Let me just premise this for anyone who does not regularly read, that I live in Canada. I have no knowledge working or otherwise of other socialized healthcare systems. So if you live in say the UK some of what I say may not be applicable.
I recently read a conservative US blog in which the bloggers asserted that healthcare is not a right. First of all, as a moderate I was dismayed. And secondly as a Catholic I was appalled. The United States Council of Catholic Bishops (USCCB) has repeatedly said basic healthcare is in fact a right.
Some of the most common arguments against healthcare is that 1)it's forcing the physician to perform a service and 2) healthcare is a good or service.
Let's address the second first. Healthcare, housing, education, and religious freedom are spoken as rights by the USCCB. When they say rights, they are talking about access. If for example a person is stabbed multiple times, regardless of the person's ability to pay, they have the right to have access to life-saving medical care that any wealthy person also has. To deny that person access is to essentially allow for their murder. This sort of thing rarely happens in the United States because people, regardless of ability to pay, usually are given life-saving care. Doctors usually don't rifle through wallets to look for money or insurance cards. So to say things like healthcare is not a right (but rather it's a good or service that is not guaranteed access to) falls a little short. In a way, the US already has standards of medical care that require access. At least for immediate life-saving care.
For basic medical care that is not immediate life-threatening, that is where the USCCB and conservative bloggers disagree. Which brings up the first point.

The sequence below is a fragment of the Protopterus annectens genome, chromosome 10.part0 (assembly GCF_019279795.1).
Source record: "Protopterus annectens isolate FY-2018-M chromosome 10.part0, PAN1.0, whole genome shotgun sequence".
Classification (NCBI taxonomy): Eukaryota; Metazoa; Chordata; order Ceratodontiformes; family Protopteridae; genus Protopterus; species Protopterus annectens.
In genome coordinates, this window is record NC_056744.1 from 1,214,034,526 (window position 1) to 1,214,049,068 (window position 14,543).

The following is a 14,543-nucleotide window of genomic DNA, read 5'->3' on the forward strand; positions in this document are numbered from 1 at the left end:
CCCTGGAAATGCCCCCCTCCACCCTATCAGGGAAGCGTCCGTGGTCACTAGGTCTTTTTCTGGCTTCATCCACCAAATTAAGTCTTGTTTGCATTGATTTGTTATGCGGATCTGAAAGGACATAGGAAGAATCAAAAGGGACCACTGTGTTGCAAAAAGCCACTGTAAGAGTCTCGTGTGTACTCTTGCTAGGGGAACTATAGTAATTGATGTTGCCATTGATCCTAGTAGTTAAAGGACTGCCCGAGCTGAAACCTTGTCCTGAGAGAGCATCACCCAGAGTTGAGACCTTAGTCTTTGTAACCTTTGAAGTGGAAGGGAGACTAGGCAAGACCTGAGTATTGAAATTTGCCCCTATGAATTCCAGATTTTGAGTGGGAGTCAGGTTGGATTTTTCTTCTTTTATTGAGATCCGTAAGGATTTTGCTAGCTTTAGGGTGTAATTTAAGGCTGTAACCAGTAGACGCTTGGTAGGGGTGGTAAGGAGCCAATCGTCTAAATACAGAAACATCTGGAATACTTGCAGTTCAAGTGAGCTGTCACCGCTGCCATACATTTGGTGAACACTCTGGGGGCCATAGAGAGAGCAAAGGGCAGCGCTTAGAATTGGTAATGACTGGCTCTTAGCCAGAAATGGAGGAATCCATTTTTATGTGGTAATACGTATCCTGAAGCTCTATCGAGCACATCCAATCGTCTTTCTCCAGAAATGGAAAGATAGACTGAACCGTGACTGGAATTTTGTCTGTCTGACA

Education is the United States is both compulsory and in that vein having access to basic education is a right. It is provided for by the individual states. I was a teacher. It was a career I chose knowing full well that regardless of gender and race and ability to pay, I would educate children. I also knew that if I wanted to teach a Catholic-based morality I was safer teaching in a private school setting, which is usually to some extent regulated by the state. Certainly what I would teach them would also be dictated. To an extent, I can object to what I teach. As a music teacher, if I find myself suddenly thrust into teaching P.E. I could object since that's not what I signed up for. If I find my working environment not very good (for whatever reason), I'm not a slave. I'm free to quit and pursue a different career. And since I know longer work as a teacher, I did quit and pursue other interests, namely staying home with my children.
Likewise being in the medical field has some inherent restrictions. Doctors and nurses understand this when they sign on for employment. If a Jehovah's witness wants to be a family doctor, they know that 1) they can't exactly refuse life-saving care to the stabbing victim if they cross paths but 2) they can refuse blood transfusions during surgery since they are trained family doctors, not surgeons. They also aren't slaves. They can quit.